I think this is much more interesting than a straightforward request to participate… Do you ever watch visitors in your exhibition space?

Only when a visitor enters an installation, the installation starts to work. The visitor uses an empty space that was created for him to move. While exploring the installation he carries out a choreography in space. I feel tempted to record or to watch movements created by visitors. Sometimes I leave several even passages for a visitor to choose his direction, depending on what he wants to see and how he wishes to move. This can be interesting.

Do you always invite only professional dancers to perform in your works?

Yes, I invite people who have mastered their own bodies, because my sculptures require more flexible, stronger people, I need people who know how to deal with space and how to explore possibilities of my sculpture to the maximum. But I am also interested in everyday-like relation with an object. I consider possibilities to work in this field.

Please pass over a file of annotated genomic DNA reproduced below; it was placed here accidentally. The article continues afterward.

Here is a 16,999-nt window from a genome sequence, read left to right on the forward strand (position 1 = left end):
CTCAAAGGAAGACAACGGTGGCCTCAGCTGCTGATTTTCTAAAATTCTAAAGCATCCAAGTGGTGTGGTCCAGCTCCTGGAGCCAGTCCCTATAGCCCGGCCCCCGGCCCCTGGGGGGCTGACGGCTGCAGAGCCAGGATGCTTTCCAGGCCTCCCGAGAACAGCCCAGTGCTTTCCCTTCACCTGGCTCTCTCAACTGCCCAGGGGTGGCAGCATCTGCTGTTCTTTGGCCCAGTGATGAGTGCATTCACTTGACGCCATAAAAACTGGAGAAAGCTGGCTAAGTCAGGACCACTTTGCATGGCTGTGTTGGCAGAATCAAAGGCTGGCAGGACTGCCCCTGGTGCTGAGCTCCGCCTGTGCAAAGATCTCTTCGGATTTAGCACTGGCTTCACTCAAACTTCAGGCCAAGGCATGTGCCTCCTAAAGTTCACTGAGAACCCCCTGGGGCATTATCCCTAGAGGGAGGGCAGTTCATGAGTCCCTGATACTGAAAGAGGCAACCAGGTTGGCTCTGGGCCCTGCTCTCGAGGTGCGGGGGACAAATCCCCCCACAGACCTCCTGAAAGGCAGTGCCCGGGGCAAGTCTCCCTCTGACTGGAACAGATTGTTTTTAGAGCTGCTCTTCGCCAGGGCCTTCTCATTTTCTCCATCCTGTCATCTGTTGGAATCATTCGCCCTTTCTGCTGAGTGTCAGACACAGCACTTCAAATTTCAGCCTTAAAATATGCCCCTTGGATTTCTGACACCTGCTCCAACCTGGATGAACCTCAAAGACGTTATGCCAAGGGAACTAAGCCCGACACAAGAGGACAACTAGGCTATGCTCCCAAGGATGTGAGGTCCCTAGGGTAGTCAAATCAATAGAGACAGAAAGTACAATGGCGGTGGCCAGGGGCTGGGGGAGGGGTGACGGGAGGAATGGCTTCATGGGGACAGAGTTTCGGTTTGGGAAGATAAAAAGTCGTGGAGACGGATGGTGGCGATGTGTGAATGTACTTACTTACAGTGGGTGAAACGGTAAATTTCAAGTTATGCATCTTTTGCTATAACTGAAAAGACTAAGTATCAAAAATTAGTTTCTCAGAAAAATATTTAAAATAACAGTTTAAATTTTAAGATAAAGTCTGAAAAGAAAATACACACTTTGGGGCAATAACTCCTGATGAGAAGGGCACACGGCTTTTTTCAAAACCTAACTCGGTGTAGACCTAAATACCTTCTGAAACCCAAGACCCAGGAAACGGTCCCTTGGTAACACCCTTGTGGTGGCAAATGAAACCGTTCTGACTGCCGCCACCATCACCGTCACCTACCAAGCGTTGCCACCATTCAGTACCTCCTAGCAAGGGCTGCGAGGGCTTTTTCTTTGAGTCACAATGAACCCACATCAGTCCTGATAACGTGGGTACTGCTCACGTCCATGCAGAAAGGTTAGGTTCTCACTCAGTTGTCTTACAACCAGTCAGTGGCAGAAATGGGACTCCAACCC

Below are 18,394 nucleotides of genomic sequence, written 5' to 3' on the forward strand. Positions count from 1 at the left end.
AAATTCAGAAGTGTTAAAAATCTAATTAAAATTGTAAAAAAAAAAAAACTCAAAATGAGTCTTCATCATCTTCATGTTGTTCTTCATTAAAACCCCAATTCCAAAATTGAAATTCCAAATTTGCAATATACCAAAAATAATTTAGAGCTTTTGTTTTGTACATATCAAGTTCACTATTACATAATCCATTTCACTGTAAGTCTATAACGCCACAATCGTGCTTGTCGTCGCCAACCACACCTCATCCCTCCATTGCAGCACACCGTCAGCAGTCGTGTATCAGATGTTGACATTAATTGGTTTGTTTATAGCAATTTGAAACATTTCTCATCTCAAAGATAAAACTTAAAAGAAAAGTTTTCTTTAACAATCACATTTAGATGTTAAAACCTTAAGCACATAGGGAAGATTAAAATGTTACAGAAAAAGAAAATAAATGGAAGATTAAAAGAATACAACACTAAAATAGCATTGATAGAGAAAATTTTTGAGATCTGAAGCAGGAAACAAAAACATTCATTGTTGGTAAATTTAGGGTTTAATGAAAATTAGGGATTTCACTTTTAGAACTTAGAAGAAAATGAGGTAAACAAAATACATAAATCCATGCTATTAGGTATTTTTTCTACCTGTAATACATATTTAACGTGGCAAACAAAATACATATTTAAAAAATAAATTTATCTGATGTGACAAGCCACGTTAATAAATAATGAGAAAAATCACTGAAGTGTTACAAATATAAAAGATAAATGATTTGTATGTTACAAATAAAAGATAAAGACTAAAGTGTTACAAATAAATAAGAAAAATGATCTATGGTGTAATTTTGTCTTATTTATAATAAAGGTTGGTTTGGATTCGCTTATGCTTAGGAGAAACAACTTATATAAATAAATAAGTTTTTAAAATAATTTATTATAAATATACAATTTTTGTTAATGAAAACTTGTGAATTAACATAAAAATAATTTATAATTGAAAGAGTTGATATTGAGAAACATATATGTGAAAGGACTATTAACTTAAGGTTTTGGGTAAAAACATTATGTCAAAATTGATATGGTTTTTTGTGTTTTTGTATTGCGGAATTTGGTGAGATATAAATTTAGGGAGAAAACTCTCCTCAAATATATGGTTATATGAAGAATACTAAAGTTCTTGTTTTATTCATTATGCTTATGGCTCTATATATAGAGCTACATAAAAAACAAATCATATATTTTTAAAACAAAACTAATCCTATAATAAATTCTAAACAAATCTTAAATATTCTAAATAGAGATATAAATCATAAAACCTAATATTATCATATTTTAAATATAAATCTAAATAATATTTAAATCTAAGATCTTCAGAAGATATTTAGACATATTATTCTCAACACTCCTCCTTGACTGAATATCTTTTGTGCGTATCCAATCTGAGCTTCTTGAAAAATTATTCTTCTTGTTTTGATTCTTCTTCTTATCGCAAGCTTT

Do you ever participate in your own performances as a performer?

My performances can be compared to a process of creating a sculpture in space, so naturally I want to see the process. A performer takes a similar role as that of a visitor [exploring the installation, E.M.] and me, I want to be a watcher and a choreographer of a space and an object. If I would be a participant, I would lose the possibility to watch. Well, during a creative process I do try the object, however I rather concentrate on its function.  I just try to see if it works.

Rūta Butkutė, Form to Attribute, 2011

Rūta Butkutė, Form to Attribute, 2011

I sometimes attend contact improvisation jams and I see a very big difference between being in the process and watching yourself in a video record. If honestly, I usually don’t even try to watch video recordings because I don’t want to become alienated from my own body or to transform my bodily experience into a picture.